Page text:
If you’ve been invited to a working interview, here are four things you can expect.

  • You’ll be asked to do real work. Some prospective employers will give you a specific project. Others may ask you to use your skills to assist in a teammate’s project or another workstream. Regardless, the purpose of a working interview is to show your work

  • You might have to take a technical skill assessment. Depending on the role you’re interviewing for, you may be asked to take a skills test. For example, if you’re a software engineer, you may be asked to write some code. You might be asked to evaluate or improve upon someone else’s code. Or, if you’re a writer, you might be asked to draft a blog or copy.
  • You might be onsite or remote. We’re living in a hybrid work world. Many companies have adopted a hybrid work model or are still working entirely remotely. But if you’ve been invited to a working interview, ask detailed questions about the anticipated time. You could be expected to be there for a full workday. 
  • You’ll likely be asked to discuss your work. Companies generally don’t give a working interview if they’re only interested in the output. Be prepared to discuss what you did and why, and what else you might try, with a hiring manager and potential team members.

    This is an opportunity for them to understand how you think about the work and whether you are able to incorporate feedback and generate other possible approaches.
  • You may be compensated for work. If a prospective employer is asking you to participate in a working interview, they should also be compensating you. Ask questions about compensation and pay for the task, and be clear that it is independent of whether you advance in the process.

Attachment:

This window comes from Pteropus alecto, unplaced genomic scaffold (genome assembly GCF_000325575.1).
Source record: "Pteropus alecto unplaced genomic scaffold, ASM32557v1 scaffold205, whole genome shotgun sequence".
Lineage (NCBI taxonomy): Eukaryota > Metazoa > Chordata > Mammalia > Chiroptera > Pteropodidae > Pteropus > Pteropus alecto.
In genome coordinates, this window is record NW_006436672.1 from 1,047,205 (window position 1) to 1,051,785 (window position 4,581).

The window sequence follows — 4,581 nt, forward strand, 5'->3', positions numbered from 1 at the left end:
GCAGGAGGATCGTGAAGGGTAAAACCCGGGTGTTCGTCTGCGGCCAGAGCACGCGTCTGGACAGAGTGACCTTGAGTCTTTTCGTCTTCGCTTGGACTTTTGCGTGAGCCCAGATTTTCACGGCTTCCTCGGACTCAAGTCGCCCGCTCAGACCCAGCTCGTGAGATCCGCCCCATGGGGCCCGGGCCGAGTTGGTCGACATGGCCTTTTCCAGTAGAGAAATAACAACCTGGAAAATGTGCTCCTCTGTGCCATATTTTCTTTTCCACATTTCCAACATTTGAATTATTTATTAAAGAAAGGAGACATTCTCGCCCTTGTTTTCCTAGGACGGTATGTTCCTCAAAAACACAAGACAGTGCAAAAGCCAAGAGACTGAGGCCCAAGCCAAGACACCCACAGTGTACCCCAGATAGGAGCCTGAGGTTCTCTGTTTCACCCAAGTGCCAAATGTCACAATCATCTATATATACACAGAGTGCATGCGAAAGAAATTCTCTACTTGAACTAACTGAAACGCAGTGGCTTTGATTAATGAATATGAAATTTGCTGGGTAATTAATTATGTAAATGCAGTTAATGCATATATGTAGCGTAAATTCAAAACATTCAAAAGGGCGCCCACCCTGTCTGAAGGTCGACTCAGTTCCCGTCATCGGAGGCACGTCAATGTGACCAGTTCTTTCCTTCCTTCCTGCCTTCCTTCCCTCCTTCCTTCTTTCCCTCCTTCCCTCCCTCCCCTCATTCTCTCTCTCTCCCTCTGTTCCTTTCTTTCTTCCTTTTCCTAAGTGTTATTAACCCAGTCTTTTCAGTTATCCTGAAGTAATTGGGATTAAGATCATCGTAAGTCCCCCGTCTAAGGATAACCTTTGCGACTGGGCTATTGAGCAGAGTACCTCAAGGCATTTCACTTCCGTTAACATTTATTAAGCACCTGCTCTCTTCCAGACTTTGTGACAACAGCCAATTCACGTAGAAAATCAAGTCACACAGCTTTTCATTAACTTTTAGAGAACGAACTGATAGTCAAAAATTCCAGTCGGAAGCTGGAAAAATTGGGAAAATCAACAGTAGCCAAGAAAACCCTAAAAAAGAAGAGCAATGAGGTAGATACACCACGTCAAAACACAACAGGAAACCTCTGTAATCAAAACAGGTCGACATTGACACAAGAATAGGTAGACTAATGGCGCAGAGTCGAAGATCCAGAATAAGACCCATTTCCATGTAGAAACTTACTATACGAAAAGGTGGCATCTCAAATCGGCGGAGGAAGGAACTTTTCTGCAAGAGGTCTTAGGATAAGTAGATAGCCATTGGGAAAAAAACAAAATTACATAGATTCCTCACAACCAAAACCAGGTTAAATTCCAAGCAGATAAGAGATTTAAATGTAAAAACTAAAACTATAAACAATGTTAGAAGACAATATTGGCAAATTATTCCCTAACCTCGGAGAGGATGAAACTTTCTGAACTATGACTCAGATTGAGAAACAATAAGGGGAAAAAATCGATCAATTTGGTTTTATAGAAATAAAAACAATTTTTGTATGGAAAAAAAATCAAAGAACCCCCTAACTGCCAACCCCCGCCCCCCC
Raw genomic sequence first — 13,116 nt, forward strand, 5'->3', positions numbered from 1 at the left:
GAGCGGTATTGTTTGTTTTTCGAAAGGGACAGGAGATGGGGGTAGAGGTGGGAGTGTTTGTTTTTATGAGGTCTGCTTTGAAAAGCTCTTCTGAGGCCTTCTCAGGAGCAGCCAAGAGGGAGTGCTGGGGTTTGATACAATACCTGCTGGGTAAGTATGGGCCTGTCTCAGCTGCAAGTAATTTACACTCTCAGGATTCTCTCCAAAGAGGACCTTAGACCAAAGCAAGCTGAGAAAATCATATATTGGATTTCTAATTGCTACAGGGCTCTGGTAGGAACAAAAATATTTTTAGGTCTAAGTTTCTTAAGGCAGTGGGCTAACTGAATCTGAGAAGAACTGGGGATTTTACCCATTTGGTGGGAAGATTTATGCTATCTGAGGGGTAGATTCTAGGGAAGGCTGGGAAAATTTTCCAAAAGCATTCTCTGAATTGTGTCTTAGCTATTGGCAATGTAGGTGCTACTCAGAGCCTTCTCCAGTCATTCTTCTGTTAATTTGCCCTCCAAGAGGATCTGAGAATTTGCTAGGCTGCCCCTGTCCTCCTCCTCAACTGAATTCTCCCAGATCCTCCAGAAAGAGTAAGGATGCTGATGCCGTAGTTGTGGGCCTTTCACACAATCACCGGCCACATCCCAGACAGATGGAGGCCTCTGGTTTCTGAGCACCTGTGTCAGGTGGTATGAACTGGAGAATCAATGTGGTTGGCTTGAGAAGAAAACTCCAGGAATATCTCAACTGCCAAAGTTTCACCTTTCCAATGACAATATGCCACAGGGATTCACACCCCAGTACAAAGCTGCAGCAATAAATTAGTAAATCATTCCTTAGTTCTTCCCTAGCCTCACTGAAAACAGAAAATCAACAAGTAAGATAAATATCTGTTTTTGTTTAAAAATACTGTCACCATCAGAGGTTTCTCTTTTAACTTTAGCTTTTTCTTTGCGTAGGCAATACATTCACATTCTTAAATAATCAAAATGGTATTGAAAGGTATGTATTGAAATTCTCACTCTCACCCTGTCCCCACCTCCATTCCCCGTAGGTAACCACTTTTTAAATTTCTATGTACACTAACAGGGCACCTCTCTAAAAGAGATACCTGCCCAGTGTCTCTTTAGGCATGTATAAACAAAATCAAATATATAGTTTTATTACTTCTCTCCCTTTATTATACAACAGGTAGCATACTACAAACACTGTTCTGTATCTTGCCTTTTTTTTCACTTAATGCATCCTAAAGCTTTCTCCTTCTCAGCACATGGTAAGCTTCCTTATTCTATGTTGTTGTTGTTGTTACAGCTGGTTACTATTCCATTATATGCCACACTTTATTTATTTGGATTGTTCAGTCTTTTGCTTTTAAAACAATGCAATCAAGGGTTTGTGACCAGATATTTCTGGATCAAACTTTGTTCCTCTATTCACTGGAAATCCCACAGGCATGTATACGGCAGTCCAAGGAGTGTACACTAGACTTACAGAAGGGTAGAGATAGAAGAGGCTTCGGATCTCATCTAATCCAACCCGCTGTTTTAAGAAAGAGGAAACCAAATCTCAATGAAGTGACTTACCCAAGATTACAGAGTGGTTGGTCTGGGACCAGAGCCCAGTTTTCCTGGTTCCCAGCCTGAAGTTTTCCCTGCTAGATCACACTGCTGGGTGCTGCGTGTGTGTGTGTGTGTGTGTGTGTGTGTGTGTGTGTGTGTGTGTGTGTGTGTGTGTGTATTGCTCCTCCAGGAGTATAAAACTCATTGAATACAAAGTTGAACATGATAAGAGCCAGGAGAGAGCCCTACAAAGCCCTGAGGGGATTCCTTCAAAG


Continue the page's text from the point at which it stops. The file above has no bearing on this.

Some employers will pay a flat rate while others may adopt an hourly model. Regardless, make sure you ask questions about pay. If they don’t offer compensation, you’ll need to decide whether or not you want to pursue the opportunity.* 

At BetterUp, we use some working interviews to help find talent. For example, we work with a handful of freelance workers in our marketing department. When we seek out new freelance writers, we pay them. We never “test out” a freelance writer on an unpaid basis. We ask them to do real work that we plan to leverage, so we treat it as a working interview as opposed to a take-home assessment or project.

I’ve been a part of interviews where companies ask the candidate to take part in a take-home assessment or project.  This is different from a working interview. This is a project that is simply used for sample purposes (and won’t be leveraged or used by the company).